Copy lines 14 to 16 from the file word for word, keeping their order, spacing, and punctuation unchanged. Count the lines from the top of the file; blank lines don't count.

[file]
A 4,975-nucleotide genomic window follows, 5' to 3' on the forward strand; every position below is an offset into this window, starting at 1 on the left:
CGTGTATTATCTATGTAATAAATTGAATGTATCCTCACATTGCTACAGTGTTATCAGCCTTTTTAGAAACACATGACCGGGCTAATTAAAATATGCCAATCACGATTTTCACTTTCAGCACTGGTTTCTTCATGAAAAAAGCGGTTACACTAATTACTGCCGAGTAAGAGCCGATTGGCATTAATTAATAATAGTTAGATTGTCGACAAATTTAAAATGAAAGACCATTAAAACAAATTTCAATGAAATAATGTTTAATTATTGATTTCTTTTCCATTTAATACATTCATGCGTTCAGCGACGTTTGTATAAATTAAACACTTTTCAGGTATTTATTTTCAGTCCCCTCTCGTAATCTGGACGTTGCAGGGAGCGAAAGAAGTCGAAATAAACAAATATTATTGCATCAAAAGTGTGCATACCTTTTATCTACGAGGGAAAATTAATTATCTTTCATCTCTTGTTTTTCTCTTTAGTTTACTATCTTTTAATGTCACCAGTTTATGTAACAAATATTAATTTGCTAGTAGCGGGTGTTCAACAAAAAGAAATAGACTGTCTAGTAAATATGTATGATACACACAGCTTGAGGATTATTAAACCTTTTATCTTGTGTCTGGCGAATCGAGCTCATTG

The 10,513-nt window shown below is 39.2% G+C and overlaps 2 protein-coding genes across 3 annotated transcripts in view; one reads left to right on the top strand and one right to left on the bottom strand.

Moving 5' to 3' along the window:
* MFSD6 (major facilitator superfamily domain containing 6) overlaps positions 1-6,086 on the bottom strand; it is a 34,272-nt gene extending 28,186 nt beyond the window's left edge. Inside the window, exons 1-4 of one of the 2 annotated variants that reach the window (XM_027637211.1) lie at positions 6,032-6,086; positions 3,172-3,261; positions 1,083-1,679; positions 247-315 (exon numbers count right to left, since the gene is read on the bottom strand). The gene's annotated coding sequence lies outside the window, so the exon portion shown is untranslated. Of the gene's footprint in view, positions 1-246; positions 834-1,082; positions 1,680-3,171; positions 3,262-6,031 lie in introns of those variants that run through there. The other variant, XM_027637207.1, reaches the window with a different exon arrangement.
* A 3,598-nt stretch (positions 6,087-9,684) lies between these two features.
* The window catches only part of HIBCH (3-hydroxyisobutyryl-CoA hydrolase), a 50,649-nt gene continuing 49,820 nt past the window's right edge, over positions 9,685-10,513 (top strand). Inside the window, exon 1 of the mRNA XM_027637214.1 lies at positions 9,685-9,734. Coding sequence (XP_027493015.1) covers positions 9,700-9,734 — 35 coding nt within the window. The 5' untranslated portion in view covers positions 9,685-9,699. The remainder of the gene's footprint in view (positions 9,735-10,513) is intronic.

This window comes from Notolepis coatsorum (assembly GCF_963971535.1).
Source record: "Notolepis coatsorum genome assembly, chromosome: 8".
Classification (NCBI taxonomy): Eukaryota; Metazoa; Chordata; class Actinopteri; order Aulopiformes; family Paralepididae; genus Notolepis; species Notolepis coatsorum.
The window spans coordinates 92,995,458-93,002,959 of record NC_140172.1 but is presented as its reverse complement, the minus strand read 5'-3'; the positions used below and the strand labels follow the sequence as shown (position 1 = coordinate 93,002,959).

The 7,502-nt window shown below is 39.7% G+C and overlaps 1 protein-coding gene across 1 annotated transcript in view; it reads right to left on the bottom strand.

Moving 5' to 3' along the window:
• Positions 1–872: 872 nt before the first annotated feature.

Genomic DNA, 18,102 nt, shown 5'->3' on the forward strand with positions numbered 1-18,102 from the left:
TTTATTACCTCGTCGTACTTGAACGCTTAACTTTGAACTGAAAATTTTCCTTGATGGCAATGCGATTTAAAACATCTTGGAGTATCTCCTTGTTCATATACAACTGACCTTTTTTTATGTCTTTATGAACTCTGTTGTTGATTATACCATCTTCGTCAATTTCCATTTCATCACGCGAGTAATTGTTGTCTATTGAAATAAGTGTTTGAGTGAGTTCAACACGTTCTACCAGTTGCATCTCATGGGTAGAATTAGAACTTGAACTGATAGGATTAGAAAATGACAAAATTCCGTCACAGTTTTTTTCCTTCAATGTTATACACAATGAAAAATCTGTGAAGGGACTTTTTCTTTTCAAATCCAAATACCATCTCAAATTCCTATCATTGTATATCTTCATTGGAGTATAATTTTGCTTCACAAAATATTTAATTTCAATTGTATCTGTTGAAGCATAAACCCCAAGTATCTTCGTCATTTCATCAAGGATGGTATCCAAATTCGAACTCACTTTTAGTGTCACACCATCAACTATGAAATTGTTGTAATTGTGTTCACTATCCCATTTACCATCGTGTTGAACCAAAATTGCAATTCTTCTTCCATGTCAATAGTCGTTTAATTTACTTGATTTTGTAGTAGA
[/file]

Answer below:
• Positions 1–872: 872 nt before the first annotated feature.

Genomic DNA, 18,102 nt, shown 5'->3' on the forward strand with positions numbered 1-18,102 from the left:
TTTATTACCTCGTCGTACTTGAACGCTTAACTTTGAACTGAAAATTTTCCTTGATGGCAATGCGATTTAAAACATCTTGGAGTATCTCCTTGTTCATATACAACTGACCTTTTTTTATGTCTTTATGAACTCTGTTGTTGATTATACCATCTTCGTCAATTTCCATTTCATCACGCGAGTAATTGTTGTCTATTGAAATAAGTGTTTGAGTGAGTTCAACACGTTCTACCAGTTGCATCTCATGGGTAGAATTAGAACTTGAACTGATAGGATTAGAAAATGACAAAATTCCGTCACAGTTTTTTTCCTTCAATGTTATACACAATGAAAAATCTGTGAAGGGACTTTTTCTTTTCAAATCCAAATACCATCTCAAATTCCTATCATTGTATATCTTCATTGGAGTATAATTTTGCTTCACAAAATATTTAATTTCAATTGTATCTGTTGAAGCATAAACCCCAAGTATCTTCGTCATTTCATCAAGGATGGTATCCAAATTCGAACTCACTTTTAGTGTCACACCATCAACTATGAAATTGTTGTAATTGTGTTCACTATCCCATTTACCATCGTGTTGAACCAAAATTGCAATTCTTCTTCCATGTCAATAGTCGTTTAATTTACTTGATTTTGTAGTAGA